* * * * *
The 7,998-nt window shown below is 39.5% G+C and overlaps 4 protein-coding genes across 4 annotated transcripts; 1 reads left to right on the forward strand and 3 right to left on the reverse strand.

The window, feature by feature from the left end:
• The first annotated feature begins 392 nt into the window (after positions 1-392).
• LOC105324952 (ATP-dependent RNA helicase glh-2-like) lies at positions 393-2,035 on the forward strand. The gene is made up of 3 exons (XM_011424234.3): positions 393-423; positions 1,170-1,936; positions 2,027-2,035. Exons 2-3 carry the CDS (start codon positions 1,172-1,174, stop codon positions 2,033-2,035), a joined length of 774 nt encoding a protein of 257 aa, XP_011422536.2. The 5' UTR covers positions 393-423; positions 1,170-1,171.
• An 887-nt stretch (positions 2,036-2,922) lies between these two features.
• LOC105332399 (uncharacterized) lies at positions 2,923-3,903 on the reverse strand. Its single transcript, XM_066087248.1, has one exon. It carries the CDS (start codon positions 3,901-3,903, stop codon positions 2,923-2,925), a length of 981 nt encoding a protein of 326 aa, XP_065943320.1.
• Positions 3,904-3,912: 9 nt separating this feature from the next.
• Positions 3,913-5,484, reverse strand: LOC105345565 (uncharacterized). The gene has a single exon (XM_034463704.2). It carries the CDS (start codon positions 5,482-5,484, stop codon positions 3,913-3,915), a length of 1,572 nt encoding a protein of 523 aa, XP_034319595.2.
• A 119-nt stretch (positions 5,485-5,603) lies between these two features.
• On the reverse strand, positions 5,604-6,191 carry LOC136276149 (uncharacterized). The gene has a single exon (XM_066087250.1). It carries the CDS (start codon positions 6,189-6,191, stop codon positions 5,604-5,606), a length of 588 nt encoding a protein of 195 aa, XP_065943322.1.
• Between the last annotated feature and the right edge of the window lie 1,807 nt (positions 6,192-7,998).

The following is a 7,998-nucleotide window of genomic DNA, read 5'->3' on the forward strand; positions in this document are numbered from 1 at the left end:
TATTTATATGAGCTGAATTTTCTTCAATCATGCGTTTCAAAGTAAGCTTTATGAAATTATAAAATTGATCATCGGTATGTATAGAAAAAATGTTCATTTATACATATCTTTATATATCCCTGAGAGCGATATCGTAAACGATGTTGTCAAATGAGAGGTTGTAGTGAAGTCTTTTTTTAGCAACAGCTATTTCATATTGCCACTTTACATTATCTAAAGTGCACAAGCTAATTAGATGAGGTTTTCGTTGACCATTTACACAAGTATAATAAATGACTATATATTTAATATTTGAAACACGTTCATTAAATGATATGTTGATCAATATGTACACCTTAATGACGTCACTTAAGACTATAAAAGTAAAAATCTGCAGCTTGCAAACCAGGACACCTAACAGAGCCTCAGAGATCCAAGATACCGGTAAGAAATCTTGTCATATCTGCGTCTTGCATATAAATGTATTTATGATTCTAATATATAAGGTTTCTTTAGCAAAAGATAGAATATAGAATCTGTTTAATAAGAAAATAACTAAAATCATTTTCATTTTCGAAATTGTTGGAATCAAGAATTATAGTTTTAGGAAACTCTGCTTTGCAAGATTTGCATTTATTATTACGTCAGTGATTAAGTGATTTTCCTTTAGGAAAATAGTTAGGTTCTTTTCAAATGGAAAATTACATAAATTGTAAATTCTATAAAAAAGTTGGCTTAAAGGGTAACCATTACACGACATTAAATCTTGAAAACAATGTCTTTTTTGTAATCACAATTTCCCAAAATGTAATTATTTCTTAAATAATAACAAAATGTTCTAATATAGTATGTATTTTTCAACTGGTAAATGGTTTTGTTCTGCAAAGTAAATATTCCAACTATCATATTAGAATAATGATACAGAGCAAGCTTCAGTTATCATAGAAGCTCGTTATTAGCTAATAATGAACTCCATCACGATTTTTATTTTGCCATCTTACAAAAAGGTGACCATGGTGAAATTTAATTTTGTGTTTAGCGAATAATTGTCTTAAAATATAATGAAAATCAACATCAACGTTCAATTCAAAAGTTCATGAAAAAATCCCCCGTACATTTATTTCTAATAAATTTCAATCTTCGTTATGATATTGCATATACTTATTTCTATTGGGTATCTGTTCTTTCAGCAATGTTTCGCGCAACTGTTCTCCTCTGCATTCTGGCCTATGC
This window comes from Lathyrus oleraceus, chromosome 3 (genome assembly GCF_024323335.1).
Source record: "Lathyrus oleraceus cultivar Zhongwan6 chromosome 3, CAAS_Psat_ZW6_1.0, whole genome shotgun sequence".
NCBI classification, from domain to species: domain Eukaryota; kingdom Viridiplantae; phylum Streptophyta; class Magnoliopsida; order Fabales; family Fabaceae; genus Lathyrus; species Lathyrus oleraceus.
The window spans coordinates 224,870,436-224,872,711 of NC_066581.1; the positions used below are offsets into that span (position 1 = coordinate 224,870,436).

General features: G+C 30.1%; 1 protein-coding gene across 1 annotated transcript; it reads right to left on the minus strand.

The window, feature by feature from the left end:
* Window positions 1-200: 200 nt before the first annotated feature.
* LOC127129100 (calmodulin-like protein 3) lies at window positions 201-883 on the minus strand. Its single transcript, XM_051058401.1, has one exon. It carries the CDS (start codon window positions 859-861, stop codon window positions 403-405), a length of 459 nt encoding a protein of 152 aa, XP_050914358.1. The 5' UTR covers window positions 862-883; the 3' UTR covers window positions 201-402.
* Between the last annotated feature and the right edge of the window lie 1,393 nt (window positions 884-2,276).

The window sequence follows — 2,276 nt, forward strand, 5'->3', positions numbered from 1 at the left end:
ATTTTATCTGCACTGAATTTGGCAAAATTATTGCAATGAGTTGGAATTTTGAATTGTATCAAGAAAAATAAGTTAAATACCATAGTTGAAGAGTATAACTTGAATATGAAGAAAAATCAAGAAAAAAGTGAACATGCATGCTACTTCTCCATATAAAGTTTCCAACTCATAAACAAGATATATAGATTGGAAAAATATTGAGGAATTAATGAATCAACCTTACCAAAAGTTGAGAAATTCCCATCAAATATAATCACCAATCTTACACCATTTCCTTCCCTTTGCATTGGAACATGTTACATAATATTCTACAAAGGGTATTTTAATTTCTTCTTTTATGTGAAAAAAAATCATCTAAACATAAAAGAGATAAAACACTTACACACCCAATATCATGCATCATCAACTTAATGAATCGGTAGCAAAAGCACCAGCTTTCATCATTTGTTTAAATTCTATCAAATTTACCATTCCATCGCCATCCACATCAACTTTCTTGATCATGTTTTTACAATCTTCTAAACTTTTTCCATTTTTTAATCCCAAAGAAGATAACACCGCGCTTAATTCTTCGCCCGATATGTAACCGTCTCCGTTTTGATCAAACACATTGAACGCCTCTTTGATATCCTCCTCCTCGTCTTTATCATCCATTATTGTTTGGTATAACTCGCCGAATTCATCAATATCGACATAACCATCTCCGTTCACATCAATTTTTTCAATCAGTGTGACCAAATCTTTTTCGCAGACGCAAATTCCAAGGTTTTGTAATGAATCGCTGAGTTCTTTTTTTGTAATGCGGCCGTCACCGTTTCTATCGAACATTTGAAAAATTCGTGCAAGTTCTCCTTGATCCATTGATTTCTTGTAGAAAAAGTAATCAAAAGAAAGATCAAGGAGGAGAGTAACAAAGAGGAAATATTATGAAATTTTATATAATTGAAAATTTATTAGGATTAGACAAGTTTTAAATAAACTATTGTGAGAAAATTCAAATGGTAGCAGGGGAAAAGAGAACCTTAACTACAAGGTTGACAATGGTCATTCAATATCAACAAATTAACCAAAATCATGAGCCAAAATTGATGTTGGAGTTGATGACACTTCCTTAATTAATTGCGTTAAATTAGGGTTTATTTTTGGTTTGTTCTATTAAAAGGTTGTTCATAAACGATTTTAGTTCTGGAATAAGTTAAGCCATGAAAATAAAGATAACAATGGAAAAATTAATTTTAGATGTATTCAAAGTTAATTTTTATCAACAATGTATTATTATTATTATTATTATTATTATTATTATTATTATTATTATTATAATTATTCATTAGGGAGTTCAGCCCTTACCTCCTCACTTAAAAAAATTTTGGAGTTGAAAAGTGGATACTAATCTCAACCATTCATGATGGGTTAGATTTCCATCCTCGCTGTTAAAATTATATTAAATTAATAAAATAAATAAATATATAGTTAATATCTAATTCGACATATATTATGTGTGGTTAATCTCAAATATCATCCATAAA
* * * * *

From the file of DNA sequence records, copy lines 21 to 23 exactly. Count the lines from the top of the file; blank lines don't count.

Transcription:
* LOC127129100 (calmodulin-like protein 3) lies at window positions 201-883 on the minus strand. Its single transcript, XM_051058401.1, has one exon. It carries the CDS (start codon window positions 859-861, stop codon window positions 403-405), a length of 459 nt encoding a protein of 152 aa, XP_050914358.1. The 5' UTR covers window positions 862-883; the 3' UTR covers window positions 201-402.
* Between the last annotated feature and the right edge of the window lie 1,393 nt (window positions 884-2,276).

The window sequence follows — 2,276 nt, forward strand, 5'->3', positions numbered from 1 at the left end: